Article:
maybe I’d call them ‘Deutsch tones’… after Diana Deutsch who used these pitched/static versions in some psychoacoustic experiments.
Anyway you can do this with additive synthesis, maybe with Max or by writing an external?
For each pitch class (chroma) you have a sum of sine tones, one per octave. For height, you vary the amplitudes of the sine tones according to a Gaussian shape. (A raised cosine is used by Shepard, but the Gaussian is more flexible and works just as well.) The mean and spread (Gaussian standard deviation) are up to you. The perceived ‘height’ is essentially this mean. Obviously, you don’t want the variance to be too small, as then you’d get just a sine wave and not have the ambiguity, but neither do you want it large because then it’s a rich and buzzy spectrum, like a vacuum cleaner, and you can’t fit any other sounds in. Generally the most usable versions sound ‘glassy’. Also, you’re using a finite number of tones, so the amplitude of the lowest and highest frequency partials should be very close to zero, they should be totally masked and inaudible.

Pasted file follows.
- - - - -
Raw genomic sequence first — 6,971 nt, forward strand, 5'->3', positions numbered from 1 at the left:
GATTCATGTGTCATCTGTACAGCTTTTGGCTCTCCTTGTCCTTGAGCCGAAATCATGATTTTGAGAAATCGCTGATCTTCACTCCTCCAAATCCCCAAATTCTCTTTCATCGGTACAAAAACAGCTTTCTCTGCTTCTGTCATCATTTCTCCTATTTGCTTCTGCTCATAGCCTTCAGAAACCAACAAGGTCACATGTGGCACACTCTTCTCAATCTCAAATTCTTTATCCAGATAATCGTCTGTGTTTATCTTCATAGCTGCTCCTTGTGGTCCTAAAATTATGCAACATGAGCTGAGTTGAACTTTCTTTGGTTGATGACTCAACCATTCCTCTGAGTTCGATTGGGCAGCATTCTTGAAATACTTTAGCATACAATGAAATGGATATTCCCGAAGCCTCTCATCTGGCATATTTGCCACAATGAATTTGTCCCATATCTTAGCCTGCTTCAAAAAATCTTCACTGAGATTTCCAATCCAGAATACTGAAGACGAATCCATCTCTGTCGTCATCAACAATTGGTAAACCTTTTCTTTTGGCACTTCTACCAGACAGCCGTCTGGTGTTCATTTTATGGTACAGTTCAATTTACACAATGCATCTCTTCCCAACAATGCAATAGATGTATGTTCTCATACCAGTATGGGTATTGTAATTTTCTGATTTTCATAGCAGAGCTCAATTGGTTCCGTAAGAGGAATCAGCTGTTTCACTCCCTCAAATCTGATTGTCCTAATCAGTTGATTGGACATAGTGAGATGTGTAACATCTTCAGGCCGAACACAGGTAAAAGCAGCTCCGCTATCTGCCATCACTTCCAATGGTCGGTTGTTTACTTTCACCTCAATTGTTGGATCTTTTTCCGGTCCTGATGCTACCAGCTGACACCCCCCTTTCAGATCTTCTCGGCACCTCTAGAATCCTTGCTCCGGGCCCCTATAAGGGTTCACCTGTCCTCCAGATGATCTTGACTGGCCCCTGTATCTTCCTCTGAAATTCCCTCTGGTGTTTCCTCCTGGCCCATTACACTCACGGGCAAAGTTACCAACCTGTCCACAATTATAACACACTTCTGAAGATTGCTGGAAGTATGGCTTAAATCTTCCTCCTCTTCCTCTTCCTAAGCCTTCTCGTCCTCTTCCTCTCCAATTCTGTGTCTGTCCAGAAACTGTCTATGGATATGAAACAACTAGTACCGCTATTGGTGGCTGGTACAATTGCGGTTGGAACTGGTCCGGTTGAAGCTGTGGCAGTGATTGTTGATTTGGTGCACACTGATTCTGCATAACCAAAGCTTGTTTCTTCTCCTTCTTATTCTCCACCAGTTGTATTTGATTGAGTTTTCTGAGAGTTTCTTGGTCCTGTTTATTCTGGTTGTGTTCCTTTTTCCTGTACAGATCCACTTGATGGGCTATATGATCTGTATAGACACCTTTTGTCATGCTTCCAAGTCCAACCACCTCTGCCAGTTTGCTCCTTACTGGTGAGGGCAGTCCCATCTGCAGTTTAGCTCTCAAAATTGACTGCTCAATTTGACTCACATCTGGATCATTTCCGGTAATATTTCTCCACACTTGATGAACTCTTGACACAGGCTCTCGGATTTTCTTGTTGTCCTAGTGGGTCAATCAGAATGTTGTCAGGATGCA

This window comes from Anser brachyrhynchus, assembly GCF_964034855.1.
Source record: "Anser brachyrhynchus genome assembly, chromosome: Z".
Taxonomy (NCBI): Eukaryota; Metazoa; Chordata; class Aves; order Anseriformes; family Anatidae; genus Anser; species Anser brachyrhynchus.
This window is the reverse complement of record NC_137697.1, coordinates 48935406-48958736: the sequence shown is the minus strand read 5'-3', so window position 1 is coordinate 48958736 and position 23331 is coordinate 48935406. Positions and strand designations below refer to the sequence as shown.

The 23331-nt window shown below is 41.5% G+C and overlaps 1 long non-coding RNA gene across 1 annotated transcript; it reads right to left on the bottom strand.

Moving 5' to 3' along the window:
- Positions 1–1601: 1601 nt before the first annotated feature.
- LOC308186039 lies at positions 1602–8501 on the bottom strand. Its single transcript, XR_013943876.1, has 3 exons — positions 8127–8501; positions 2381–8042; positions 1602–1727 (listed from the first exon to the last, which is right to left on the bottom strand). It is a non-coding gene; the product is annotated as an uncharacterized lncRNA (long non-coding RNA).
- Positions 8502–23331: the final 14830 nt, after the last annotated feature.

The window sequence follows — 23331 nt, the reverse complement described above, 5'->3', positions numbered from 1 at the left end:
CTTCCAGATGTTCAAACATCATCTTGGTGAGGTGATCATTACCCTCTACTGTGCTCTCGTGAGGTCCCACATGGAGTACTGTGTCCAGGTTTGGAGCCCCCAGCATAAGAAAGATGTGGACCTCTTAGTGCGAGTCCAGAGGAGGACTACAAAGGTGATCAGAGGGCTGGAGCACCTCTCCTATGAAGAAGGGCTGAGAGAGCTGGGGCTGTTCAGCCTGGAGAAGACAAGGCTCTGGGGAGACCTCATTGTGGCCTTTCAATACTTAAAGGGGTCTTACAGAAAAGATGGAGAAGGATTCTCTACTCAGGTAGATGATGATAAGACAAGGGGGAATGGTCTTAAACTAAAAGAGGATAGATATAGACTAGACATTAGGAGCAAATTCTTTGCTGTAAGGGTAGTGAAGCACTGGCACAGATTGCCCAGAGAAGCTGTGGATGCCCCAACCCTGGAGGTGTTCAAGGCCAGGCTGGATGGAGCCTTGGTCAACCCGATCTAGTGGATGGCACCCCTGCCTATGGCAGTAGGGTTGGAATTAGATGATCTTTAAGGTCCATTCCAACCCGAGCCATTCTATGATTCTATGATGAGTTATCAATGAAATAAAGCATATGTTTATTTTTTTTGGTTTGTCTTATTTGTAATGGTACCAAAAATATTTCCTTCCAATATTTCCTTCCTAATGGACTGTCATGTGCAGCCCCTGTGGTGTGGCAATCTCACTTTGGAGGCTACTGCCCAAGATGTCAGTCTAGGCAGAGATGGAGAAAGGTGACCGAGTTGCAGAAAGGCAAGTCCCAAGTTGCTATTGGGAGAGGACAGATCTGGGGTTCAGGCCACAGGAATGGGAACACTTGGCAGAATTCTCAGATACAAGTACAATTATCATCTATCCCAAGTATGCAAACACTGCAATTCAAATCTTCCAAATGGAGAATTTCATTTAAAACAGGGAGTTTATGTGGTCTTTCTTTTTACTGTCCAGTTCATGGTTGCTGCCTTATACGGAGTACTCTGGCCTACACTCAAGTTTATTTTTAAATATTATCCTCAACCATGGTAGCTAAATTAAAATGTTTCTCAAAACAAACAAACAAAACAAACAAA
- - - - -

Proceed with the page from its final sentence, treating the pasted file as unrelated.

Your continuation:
There’s also a tradeoff between absolute accuracy and timbral control. You may try instead of sine waves, triangle waves or some other wave. It can break up the ‘glassy’ tone somewhat and make it sound warmer, because using only octaves for partials has a very distinctive and sometimes annoying character, you might easily tire of it. The triangle or other versions has a different spectrum, with partials in non-octave relationships, but may sound more pleasing or just be good for variety. If you’re just after a rough perceptual effect in a piece, and not actually conducting a psychoacoustic experiment you can get away with a lot here. I remember some Prophet VS patches, not at all rigorously constructed, where the exact octave was confusing at least within a 2-3 octave range.